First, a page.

Rebecca Zemmelman, For The Miami Student

The city of Oxford has been announced as the winner for the third consecutive year in Butler County’s “Recycle to Win” Challenge.

This competition began in 2008 and is set to measure which among the 13 townships and six cities of Butler County can recycle the greatest amount in relation to their total waste, according to the District Coordinator for Butler County Recycling, Anne Fiehrer Flaig.

This is an incentive-based competition in which the more that is recycled, the more money a township or city receives. Flaig said there are also separate awards for the highest percentage recycled and the highest increase in recycling from the year before.

The current goal of the program is to raise the countywide recycling rate from 7 percent to at least 10 percent while increasing participation and awareness of recycling. As of the 2010 competition, Butler County recycled 9.12 percent of its total waste, according to Flaig.

The District Coordinator for Butler County Recycling, Anne Fiehrer Flaig believes Butler County will reach the 10 percent mark within the next two years.

“Butler County is right within the range of where other Ohio counties are performing, but we realize there is still room for improvement,” Flaig said.

Oxford alone had a recycling rate of 17.1 percent. Following Oxford in the competition was Fairfield with 14 percent. According to Flaig, this high percentage enables Oxford to receive $22 per ton that is recycled, giving the city a total of $17,443 back into the budget this year.

However, Miami University’s on-campus living and buildings are not included in this contest. Miami has a separate recycling system, the Miami University Recycling Facility, according to the Envirnmental Specialist of Oxford Dave Treleaven.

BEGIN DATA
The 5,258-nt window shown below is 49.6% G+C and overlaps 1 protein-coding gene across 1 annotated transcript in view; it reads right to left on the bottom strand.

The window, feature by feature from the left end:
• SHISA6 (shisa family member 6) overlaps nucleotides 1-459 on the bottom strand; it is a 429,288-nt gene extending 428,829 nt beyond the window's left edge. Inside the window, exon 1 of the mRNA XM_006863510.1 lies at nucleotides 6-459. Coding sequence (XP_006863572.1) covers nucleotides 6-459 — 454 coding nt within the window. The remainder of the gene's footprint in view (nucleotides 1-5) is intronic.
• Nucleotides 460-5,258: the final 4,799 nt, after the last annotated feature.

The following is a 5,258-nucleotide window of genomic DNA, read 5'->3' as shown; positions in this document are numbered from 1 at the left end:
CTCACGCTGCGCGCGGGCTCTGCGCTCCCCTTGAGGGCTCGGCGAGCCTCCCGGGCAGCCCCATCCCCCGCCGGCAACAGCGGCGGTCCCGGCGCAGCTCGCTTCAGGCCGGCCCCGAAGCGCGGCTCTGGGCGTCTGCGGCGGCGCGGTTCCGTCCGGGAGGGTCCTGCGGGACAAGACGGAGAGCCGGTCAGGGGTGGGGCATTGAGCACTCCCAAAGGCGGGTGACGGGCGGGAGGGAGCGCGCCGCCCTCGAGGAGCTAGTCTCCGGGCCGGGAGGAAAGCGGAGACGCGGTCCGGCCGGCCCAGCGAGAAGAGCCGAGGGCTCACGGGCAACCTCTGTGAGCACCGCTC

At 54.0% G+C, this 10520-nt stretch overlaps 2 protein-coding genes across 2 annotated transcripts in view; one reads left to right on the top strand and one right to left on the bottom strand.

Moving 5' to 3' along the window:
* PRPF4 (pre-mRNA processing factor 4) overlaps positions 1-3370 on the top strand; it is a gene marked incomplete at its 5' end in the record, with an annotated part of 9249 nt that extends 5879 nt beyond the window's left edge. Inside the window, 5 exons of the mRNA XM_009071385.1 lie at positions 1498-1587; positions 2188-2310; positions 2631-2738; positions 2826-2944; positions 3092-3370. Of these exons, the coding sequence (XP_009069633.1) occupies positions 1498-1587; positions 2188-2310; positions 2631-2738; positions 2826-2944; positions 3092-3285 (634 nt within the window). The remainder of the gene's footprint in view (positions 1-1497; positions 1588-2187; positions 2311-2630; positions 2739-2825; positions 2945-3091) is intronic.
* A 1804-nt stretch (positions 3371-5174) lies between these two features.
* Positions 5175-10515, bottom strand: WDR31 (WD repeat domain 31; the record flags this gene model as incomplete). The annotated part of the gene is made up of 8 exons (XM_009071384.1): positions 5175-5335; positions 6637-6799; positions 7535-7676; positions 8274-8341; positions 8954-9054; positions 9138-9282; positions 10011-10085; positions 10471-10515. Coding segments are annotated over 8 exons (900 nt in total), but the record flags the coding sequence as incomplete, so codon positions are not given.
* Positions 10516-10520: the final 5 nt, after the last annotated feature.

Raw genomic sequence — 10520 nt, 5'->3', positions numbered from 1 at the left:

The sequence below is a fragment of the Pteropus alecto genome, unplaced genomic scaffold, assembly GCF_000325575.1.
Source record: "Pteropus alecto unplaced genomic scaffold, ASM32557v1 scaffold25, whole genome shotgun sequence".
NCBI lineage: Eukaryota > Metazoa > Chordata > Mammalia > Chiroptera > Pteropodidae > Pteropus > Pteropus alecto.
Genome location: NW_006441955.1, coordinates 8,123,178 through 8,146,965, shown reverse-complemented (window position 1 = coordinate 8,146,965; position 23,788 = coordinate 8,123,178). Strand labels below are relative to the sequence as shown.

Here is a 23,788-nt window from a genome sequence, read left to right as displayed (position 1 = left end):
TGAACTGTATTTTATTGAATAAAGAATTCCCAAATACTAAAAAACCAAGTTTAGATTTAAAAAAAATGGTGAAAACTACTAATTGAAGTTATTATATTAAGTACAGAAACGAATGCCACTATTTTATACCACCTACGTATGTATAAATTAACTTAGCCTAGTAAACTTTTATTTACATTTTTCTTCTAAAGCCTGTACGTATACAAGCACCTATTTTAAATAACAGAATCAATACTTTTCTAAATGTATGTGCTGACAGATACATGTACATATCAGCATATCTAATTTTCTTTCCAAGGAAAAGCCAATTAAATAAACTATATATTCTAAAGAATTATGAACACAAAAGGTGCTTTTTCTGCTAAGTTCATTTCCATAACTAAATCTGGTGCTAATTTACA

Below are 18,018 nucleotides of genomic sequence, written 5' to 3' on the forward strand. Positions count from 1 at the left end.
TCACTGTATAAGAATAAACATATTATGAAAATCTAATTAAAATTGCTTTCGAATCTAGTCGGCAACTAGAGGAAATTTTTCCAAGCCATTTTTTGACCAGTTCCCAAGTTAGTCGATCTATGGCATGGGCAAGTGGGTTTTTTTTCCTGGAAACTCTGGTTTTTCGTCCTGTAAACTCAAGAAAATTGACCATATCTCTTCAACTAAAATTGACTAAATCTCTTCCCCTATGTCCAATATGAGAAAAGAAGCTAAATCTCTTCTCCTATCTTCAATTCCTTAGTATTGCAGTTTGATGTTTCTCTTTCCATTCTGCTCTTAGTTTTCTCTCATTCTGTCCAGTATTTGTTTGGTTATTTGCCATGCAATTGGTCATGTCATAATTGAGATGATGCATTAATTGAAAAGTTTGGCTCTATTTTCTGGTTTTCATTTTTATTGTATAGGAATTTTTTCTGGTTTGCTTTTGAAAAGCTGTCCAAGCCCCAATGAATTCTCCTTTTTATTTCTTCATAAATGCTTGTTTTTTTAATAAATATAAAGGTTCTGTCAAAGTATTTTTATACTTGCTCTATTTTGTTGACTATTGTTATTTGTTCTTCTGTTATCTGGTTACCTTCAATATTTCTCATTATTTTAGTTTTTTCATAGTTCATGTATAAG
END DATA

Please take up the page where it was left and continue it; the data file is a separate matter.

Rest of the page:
Flaig believes if Miami was included in this competition, Oxford would have had a much greater percentage because Miami is such a large entity.

Off-campus living and apartment buildings like College Suites are still considered part of the city of Oxford. Treleaven attributes a great deal of Oxford’s recycling success to the students and faculty of Miami.

“The students have grown up with the knowledge of recycling,” Treleaven said. “Before people were just learning about what recycling was. This competition works for the people that know about it.”

However, since this competition started, there has been a decrease in total recycling. Treleaven believes this is strongly due to the current state of the economy.

Jared Sheehan is the Green Business Columnist of the Green Hawks and member of Green Oxford, which are both organizations on campus that promote going green and saving the Earth. Sheehan said Miami involves itself in its own competitions. “Recyclemania” is a contest between 400 other colleges nationally, which Miami helped found.

Another efficiency effort, “Unplugged, Untapped, Game On” is a competition among dorms at Miami for who can conserve the most energy and water, according to Sheehan.

Sheehan is incredibly proud of Oxford’s recycling success.

“It is great to hear that Oxford Township won the competition,” Sheehan said. “Oxford definitely keeps its streets very clean which I believe is strongly influenced by the education of the students.”

As a member of Green Oxford, Sheehan has been involved in projects to talk to the residents of Oxford and landlords about the needs for recycling.

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